I’d give more credence to higher intelligence being more likely to correlate with greater prospensity to deferred gratification.

    You have to be really quite stupid not to know how “to pursue healthy behaviours”. The question is whether you can arsed.

  3. Yes and No

    Yes

    Research done on those born in 1958 shows the largest factor determining someone’s class destination is IQ accounting for half the explained variance in class variance . The amount of work is the next largest factor . The combined effects of class privilege or disadvantage are 17 % of the explained variance ( This from Professor Emeritus Peter Saunders but the research is well known.) If you look a the matter multi generationally the compounding of non class effects are overwhelmingly predominant .
    The fact is then that a clever hard working boy despite Labour`s efforts to stop him , has a very good chance of changing his class . His children will suffer virtually no significant barrier if the characteristic are inherited .( Labour again wished to stop this movement by loading up inheritance tax and have not understood why it was so hated ).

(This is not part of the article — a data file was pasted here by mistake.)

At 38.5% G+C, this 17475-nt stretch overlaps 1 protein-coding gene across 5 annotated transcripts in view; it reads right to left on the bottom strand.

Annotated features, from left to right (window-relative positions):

…and No….

    As a man who despite numerous advantages has achieved almost nothing I find this somewhat uncomfortable .Personally I massage my bruised ego by reminding myself that the possibilities of objectively measuring IQ between classes ,or indeed establishing what class background someone comes from, are small.
    Is it really true that the people of Surrey are vastly cleverer than the people of Wales . I doubt it . Is it true that in parts of Glagow men are some 50% stupider than in the average golf club…

    Doubt it Timmy , old fruit , doubt it .

  4. if someone is still living in Wales after the age of 18, that kind of demonstrates that they’re not too bright, doesn’t it?

  5. Perfectly plausible, but I suspect that the word “explain” is used in the statisticians’ sense, which I tend to think is a bit of a fraud when tossed into writing for the layman.